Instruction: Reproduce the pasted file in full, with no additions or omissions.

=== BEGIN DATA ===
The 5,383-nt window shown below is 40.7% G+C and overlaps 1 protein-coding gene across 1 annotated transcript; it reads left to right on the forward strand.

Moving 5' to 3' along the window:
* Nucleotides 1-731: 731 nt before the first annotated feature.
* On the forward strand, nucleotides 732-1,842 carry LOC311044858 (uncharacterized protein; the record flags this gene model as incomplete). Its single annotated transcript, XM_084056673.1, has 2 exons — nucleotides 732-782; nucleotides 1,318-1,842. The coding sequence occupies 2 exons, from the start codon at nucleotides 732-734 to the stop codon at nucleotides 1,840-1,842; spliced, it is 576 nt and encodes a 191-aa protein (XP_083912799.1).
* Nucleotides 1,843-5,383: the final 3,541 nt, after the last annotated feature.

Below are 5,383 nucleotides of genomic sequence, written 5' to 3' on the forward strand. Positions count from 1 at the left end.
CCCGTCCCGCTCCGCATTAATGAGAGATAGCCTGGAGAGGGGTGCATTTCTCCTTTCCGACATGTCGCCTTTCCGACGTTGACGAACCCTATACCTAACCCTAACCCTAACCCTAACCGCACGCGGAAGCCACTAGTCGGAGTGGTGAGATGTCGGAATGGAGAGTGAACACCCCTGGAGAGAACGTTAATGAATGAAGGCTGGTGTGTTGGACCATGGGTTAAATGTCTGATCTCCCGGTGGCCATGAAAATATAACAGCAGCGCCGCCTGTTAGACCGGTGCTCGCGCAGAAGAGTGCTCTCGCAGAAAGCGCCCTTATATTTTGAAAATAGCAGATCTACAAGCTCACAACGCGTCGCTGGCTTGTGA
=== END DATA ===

The 5,383-nt window shown below is 40.7% G+C and overlaps 1 protein-coding gene across 1 annotated transcript; it reads left to right on the forward strand.

Moving 5' to 3' along the window:
* Nucleotides 1-731: 731 nt before the first annotated feature.
* On the forward strand, nucleotides 732-1,842 carry LOC311044858 (uncharacterized protein; the record flags this gene model as incomplete). Its single annotated transcript, XM_084056673.1, has 2 exons — nucleotides 732-782; nucleotides 1,318-1,842. The coding sequence occupies 2 exons, from the start codon at nucleotides 732-734 to the stop codon at nucleotides 1,840-1,842; spliced, it is 576 nt and encodes a 191-aa protein (XP_083912799.1).
* Nucleotides 1,843-5,383: the final 3,541 nt, after the last annotated feature.

Below are 5,383 nucleotides of genomic sequence, written 5' to 3' on the forward strand. Positions count from 1 at the left end.
CCCGTCCCGCTCCGCATTAATGAGAGATAGCCTGGAGAGGGGTGCATTTCTCCTTTCCGACATGTCGCCTTTCCGACGTTGACGAACCCTATACCTAACCCTAACCCTAACCCTAACCGCACGCGGAAGCCACTAGTCGGAGTGGTGAGATGTCGGAATGGAGAGTGAACACCCCTGGAGAGAACGTTAATGAATGAAGGCTGGTGTGTTGGACCATGGGTTAAATGTCTGATCTCCCGGTGGCCATGAAAATATAACAGCAGCGCCGCCTGTTAGACCGGTGCTCGCGCAGAAGAGTGCTCTCGCAGAAAGCGCCCTTATATTTTGAAAATAGCAGATCTACAAGCTCACAACGCGTCGCTGGCTTGTGA